Armed violence has progressively become more complex over the past three decades. Not only has the number of wars that are exclusively inter-state decreased – it has become increasingly difficult to distinguish between armed conflict and contexts that are shaped by regular instances of violence and crime without being considered in official statistics. The proliferation of non-state armed groups (NSAGs) and the rise of identity-driven insurgency has led to the assumption that we are dealing with an entirely new type of warfare, the so-called ‘new wars’.
Even though the idea that these wars are entirely new is debated, both within academic as well as in practitioners’ circles, the complexity of armed violence today does pose important challenges to the UN and its partners. This starts with the question of what non-state armed groups really are. Many of them are in fact not entirely ‘non-state’ but cultivate good relations to official authorities. Others emerge as self-defence militias, eventually questioning the state’s monopoly on the protection of its citizens. Many have links to organized crime networks and engage in the trafficking of drugs, weapons or natural resources. Distinctions and affiliations are blurry, which has led many experts to refrain from setting clear definitions. Instead, non-state armed groups need to be understood in their local context. Reducing them to labels and acronyms risks overlooking the cultural, economic and political structures and institutions that they are shaped by and that could offer entry points for reducing the impact of armed violence. Questioning simplistic assumptions and gaining a better understanding of the complex relationships and networks that today’s conflicts are shaped by will be key to designing truly inclusive and sustainable solutions for peace.
The UN’s work in this area has been hampered by a variety of factors, most notably its mandate. The UN operates in and with state governments, many of which oppose or actively fight armed groups that are active on their territory. The UN is therefore rarely perceived as a neutral actor, neither by host governments nor by armed groups. Besides safety considerations, engagement entails the risk of lending legitimacy to NSAGs, which is highly problematic, especially when those are sanctioned by the UN Security Council. However, as Ralph Mamiya pointed out in the IPI’s latest report on engaging NSAGs for the protection of civilians, such risks can be mitigated. A profound understanding of both the armed group and one’s own mandate can open up windows of opportunity for direct and indirect engagement to reduce violence and supporting people in need.
In order to fill knowledge gaps and develop comprehensive approaches for the analysis of NSAGs and the operationalisation in the field, building bridges both within and beyond the UN system is key. Organisations that are active in violence-affected areas have very distinct mandates and sets of expertise that can complete and complement each other. While humanitarian actors possess long years of experience in conducting access-oriented negotiations with NSAGs, insights from DDR processes might enable to better comprehend local perceptions, including those from combatants and ex-combatants. Academic literature, on the other side, highlights aspects that are often overlooked by practitioners and questions established ideas and mind-sets. Engagement with different disciplines such as psychology, political economy, sociology and anthropology contributes to a deeper understanding of the political, social and economic networks and power structures that drive and sustain NSAGs’ operations.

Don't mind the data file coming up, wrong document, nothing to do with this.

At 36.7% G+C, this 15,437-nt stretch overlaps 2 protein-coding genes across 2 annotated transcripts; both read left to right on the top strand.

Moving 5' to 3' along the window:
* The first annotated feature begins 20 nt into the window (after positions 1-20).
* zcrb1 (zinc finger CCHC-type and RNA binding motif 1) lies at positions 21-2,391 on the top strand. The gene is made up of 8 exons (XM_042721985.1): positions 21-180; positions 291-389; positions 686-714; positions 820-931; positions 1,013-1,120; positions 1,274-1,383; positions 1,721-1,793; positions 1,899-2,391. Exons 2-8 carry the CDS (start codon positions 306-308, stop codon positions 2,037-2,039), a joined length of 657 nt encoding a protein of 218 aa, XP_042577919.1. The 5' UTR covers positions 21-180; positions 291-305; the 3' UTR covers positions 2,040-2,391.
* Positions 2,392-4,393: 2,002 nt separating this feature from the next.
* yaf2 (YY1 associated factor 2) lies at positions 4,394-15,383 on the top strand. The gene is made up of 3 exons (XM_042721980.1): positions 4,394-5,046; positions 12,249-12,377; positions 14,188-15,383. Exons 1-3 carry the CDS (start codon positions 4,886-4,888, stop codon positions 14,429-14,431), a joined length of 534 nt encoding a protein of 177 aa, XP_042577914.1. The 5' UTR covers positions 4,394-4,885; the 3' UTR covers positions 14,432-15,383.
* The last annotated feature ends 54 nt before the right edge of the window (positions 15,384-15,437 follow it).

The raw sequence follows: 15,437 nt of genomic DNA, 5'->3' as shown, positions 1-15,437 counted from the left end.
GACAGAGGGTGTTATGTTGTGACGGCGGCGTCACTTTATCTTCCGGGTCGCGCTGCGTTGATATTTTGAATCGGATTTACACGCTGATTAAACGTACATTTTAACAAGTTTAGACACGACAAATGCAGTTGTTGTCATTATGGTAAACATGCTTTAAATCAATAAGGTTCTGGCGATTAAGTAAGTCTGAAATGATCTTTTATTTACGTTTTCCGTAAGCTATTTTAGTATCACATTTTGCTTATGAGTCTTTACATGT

Non-state armed groups are a phenomenon of the ‘glocalised’ world. Local identity-driven rebellion can intersect with global illicit trade networks, recruitment might draw from ideological paradigms on the one side and socio-economic grievances on the other. One person’s terrorist can be another person’s freedom fighter. Analyses must therefore take into account the complex interconnections that exist between the group and the social system they are part of as well as the links between political, economic and identity-related factors.
However, there is no master plan for how to understand non-state armed groups. On the contrary, the illusion of clarity and complete understanding dismisses the realities on the ground. Allegiances, strategies and goals can change from one day to the other, groups are neither monolithic nor are their members clearly distinguishable from the civilian population. Far too often have complex identities been reduced to labels such as terrorist, criminal or insurgent, leading to unsustainable or even counter-productive practices on the ground. What is needed is open-mindedness and creativity, both for analysing non-state armed groups and for identifying entry points. Multifaceted analysis will not only benefit the operationalisation of direct engagement with NSAGs but also expose new windows of opportunity for addressing root causes of armed violence and designing more holistic solutions that bridge different areas of engagement.
The UNSSC offers a course on ‘Analysing and Understanding Non-State Armed Groups’, twice a year in different field locations across the world. The course is open to UN personnel and other partners from outside the UN system and has been developed in cooperation with the Oxford Changing Character of War Center.
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UN Photo by Marco Dormino
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